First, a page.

Archive for November 2, 2012

Artist of the moment….Claes Oldenburg

Claes Oldenburg was born in 1929 in the  largest city in Sweden as well as the capital, Stockholm. He is known for his scupltures of ordinary everday objects. Some examples would be a sculpture of knees, a painting of an ice cream sundae, or a hamburger. Many of his works are located in public parks and he has done a great deal of public commissioned work.

Below is a clip showing the artist and his many food sculptures. His way of looking at food is similar to Wayne Thiebaud. Claes  talks about why he would rather paint than eat a hamburger!

His father was a diplomat that was stationed in New York. His father was moved to Chicago, and this is where Claes Oldenburg spent his childhood years.

The artist studied at Yale University and also took classes at the Chicago Institute of Art.

After college, he got a job as a reporter. In 1953 he became a naturalized citizen. In 1956 he returned to New York. He also worked part time in the library of the Cooper Union Museum for the Arts and Decoration. He would go on to meet such artists as Jim Dine and Red Grooms. In 1957 he started with the idea of created soft sculptures using socks and sacks stuffed with newspaper. In 1959, he began making figures and signs using paper mache.

In this clip check out a recent show featuring wide selection of works by Oldenburg made in the 1960s. Its a great selection including many food sculptures and some soft sculptures of toilets.

The artist made many collaborations with his wife Coosje Van Bruggen. Some of the duo’s themes were very large public sized sculptures of food also of musical instruments.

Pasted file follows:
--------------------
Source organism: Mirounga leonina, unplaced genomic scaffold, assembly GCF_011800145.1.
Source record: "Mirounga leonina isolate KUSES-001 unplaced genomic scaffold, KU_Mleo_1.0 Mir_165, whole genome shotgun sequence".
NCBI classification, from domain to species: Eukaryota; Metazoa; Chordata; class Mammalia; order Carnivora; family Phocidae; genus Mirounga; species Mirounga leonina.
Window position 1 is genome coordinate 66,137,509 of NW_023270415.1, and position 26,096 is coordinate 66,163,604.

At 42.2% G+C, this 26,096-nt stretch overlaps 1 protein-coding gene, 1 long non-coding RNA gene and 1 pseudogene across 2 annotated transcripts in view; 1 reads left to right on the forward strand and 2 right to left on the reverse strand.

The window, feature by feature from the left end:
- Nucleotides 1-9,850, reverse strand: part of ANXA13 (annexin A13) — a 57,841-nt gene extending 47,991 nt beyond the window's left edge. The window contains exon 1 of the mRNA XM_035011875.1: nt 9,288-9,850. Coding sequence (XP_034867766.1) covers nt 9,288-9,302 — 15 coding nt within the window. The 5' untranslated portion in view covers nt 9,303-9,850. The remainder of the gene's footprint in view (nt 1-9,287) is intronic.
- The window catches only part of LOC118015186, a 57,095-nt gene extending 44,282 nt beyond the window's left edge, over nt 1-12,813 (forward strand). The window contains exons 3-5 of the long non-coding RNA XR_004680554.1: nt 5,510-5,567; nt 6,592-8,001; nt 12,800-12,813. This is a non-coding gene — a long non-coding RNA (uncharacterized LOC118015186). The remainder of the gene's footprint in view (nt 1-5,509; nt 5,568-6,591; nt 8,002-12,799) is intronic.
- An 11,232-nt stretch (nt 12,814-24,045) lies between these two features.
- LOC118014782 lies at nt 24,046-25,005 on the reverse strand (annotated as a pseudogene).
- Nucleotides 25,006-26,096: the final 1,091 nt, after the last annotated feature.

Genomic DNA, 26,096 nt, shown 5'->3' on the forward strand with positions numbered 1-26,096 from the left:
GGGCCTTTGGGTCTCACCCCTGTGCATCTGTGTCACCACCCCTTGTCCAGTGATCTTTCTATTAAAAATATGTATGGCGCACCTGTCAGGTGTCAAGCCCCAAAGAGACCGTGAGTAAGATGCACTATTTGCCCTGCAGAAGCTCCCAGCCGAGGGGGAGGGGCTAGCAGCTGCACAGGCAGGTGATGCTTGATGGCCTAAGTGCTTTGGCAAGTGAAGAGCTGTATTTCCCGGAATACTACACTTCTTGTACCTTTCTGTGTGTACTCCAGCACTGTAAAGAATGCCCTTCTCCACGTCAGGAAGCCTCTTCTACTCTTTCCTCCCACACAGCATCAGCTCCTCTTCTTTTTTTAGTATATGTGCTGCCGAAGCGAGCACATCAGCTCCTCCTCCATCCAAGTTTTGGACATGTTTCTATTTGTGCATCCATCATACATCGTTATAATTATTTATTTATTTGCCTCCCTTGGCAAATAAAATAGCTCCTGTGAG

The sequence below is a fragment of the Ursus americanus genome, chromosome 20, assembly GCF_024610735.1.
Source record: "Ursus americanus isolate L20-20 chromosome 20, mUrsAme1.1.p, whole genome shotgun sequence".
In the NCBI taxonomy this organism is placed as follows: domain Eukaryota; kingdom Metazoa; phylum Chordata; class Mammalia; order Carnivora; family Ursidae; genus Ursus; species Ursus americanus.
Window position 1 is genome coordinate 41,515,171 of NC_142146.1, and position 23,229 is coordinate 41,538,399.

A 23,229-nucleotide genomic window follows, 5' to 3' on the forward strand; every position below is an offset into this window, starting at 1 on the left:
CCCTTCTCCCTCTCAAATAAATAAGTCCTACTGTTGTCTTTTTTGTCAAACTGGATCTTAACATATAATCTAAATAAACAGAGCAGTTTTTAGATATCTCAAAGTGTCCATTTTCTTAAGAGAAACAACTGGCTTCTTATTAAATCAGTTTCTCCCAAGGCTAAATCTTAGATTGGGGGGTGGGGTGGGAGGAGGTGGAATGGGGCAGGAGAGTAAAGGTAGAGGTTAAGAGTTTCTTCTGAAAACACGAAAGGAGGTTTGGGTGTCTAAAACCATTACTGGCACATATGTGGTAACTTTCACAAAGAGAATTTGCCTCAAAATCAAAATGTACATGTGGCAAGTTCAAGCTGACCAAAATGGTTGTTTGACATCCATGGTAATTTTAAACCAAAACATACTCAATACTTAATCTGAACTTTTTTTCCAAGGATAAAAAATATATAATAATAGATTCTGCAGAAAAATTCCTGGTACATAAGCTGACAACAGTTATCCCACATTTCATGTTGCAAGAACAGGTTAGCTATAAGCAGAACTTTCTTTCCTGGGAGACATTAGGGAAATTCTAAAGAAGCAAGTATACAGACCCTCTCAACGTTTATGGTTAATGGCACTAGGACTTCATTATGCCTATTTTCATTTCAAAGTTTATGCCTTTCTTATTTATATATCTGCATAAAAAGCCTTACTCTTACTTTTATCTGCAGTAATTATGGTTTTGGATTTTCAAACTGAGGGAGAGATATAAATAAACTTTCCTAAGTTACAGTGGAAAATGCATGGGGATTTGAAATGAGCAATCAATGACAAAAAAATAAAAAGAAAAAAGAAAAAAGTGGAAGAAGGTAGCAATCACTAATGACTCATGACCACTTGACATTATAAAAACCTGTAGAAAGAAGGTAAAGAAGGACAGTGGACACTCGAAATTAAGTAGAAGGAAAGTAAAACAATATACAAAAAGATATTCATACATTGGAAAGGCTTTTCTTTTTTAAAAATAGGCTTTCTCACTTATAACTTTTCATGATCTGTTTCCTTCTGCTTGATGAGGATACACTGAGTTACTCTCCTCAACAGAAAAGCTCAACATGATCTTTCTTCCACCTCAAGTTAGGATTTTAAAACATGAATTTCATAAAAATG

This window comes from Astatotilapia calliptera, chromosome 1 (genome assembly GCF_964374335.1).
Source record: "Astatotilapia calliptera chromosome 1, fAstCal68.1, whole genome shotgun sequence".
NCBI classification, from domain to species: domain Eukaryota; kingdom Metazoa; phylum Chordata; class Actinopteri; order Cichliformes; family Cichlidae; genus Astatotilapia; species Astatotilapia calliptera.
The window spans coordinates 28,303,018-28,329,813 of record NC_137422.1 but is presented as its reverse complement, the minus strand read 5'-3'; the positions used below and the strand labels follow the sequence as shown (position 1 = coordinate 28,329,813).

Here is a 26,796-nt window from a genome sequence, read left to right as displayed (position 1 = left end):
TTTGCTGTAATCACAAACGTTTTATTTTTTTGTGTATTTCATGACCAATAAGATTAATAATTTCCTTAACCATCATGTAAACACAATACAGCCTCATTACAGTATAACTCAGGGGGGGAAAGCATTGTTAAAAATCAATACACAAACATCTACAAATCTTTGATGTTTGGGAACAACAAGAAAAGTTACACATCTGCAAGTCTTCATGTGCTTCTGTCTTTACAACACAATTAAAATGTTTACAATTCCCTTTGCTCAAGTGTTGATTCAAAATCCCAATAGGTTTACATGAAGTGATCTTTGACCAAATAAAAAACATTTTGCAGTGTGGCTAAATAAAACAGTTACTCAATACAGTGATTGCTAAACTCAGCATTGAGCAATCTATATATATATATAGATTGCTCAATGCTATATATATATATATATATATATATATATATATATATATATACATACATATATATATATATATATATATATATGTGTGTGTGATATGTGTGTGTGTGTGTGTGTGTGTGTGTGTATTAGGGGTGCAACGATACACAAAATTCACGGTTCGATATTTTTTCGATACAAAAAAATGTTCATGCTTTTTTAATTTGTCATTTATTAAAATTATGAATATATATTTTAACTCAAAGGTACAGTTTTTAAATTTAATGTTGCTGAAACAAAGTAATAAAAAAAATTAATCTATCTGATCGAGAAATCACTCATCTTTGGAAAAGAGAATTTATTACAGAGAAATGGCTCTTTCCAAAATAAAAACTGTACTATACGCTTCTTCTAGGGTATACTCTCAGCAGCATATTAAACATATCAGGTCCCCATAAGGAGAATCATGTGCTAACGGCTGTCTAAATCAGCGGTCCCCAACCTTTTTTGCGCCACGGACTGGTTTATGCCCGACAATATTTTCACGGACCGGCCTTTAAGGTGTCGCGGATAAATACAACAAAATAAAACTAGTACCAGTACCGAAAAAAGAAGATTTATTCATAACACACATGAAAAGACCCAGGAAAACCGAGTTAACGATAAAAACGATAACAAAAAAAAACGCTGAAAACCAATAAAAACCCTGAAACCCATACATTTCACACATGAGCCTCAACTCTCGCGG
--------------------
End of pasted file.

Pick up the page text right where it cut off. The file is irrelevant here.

His first show featuring three dimensional objects was in 1959. It received excellent reviews. 1960s brought along Pop art and this movement was an additional springboard to success for the artist.

The artist also was created performance art, some of his fellow artists that performed with him were Tom Wesselman and Lucas Samaras.

In 1963 he moved to the West Coast and Los Angeles, California. In 1965 the artist started to work on ideas for large public works. At first, due to his unique subject matter, the artist received some criticism. But the public soon embraced the artist and his whimsical and fun style. In the 1970s the artist concentrated on public works and did several with his soon to be wife, Coosje Van Bruggen.  The artist has a wonderful work of a typewriter eraser sculpture made of steel and fiberglass at the National Gallery of Art in Washington D.C. This work sold for $2.3 million dollars at a Christie’s auction.

Oldenburg has made several prints and lithographs during his career. These can be found for a few hundred to one thousand dollars at various sites such as:              http://www.gallart.com/new_listings.cfm?artist=OLDENBURG,%20CLAES

Here is a great site showing some very large size collaborations by the artist and his wife Coosje Van Bruggen:  http://oldenburgvanbruggen.com/largescaleprojects/lsp.htm

Another great commission by the two was “Dropped Cone.” An inverted ice cream cone dropped atop a shopping mall located in Cologne, Germany.

In 2000 the artist received the National Medal for the Arts.

On line and land based gallery: http://www.Gallart.com A great website that has many artists and is located out of Aventure, Florida.

This artist is great for his work with “boring” subjects. When I look at his work it reminds me of also of the artist Jim Dine, another painter of “mundane” objects with fantastic results!  Below is a Jim Dine that is included in the Museum of Modern Art in New York. Dine painted boring things such as spoons, ties, hearts, and bathrobes.

Try painting something “boring” around the house.

D